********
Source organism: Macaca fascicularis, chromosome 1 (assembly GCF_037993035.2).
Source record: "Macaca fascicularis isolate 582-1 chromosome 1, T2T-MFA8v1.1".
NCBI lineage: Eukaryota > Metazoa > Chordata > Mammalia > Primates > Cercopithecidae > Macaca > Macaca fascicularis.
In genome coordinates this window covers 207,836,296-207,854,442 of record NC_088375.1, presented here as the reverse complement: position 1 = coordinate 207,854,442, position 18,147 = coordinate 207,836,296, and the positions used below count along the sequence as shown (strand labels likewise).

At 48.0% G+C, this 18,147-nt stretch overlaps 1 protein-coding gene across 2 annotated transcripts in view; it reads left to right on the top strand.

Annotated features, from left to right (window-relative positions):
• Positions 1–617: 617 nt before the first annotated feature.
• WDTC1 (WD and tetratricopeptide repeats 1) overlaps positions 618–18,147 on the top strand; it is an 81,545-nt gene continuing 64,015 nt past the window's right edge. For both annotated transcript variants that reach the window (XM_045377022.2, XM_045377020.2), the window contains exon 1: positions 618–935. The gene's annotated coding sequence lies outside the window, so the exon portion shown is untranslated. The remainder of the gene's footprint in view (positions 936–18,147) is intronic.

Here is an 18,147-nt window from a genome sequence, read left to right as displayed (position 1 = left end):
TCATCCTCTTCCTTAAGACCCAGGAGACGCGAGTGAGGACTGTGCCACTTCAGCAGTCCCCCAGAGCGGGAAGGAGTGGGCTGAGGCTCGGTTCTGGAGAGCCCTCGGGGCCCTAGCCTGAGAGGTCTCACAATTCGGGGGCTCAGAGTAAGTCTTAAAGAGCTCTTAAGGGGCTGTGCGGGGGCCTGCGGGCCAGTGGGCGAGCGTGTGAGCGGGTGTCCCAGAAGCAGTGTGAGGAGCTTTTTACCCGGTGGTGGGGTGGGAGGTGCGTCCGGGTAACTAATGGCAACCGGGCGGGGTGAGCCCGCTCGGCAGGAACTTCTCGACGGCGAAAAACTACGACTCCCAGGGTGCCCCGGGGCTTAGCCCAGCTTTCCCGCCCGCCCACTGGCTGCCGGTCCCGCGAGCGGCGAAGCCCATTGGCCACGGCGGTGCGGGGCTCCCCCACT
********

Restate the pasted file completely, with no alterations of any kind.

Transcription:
Source organism: Macaca fascicularis, chromosome 1 (assembly GCF_037993035.2).
Source record: "Macaca fascicularis isolate 582-1 chromosome 1, T2T-MFA8v1.1".
NCBI lineage: Eukaryota > Metazoa > Chordata > Mammalia > Primates > Cercopithecidae > Macaca > Macaca fascicularis.
In genome coordinates this window covers 207,836,296-207,854,442 of record NC_088375.1, presented here as the reverse complement: position 1 = coordinate 207,854,442, position 18,147 = coordinate 207,836,296, and the positions used below count along the sequence as shown (strand labels likewise).

At 48.0% G+C, this 18,147-nt stretch overlaps 1 protein-coding gene across 2 annotated transcripts in view; it reads left to right on the top strand.

Annotated features, from left to right (window-relative positions):
• Positions 1–617: 617 nt before the first annotated feature.
• WDTC1 (WD and tetratricopeptide repeats 1) overlaps positions 618–18,147 on the top strand; it is an 81,545-nt gene continuing 64,015 nt past the window's right edge. For both annotated transcript variants that reach the window (XM_045377022.2, XM_045377020.2), the window contains exon 1: positions 618–935. The gene's annotated coding sequence lies outside the window, so the exon portion shown is untranslated. The remainder of the gene's footprint in view (positions 936–18,147) is intronic.

Here is an 18,147-nt window from a genome sequence, read left to right as displayed (position 1 = left end):
TCATCCTCTTCCTTAAGACCCAGGAGACGCGAGTGAGGACTGTGCCACTTCAGCAGTCCCCCAGAGCGGGAAGGAGTGGGCTGAGGCTCGGTTCTGGAGAGCCCTCGGGGCCCTAGCCTGAGAGGTCTCACAATTCGGGGGCTCAGAGTAAGTCTTAAAGAGCTCTTAAGGGGCTGTGCGGGGGCCTGCGGGCCAGTGGGCGAGCGTGTGAGCGGGTGTCCCAGAAGCAGTGTGAGGAGCTTTTTACCCGGTGGTGGGGTGGGAGGTGCGTCCGGGTAACTAATGGCAACCGGGCGGGGTGAGCCCGCTCGGCAGGAACTTCTCGACGGCGAAAAACTACGACTCCCAGGGTGCCCCGGGGCTTAGCCCAGCTTTCCCGCCCGCCCACTGGCTGCCGGTCCCGCGAGCGGCGAAGCCCATTGGCCACGGCGGTGCGGGGCTCCCCCACT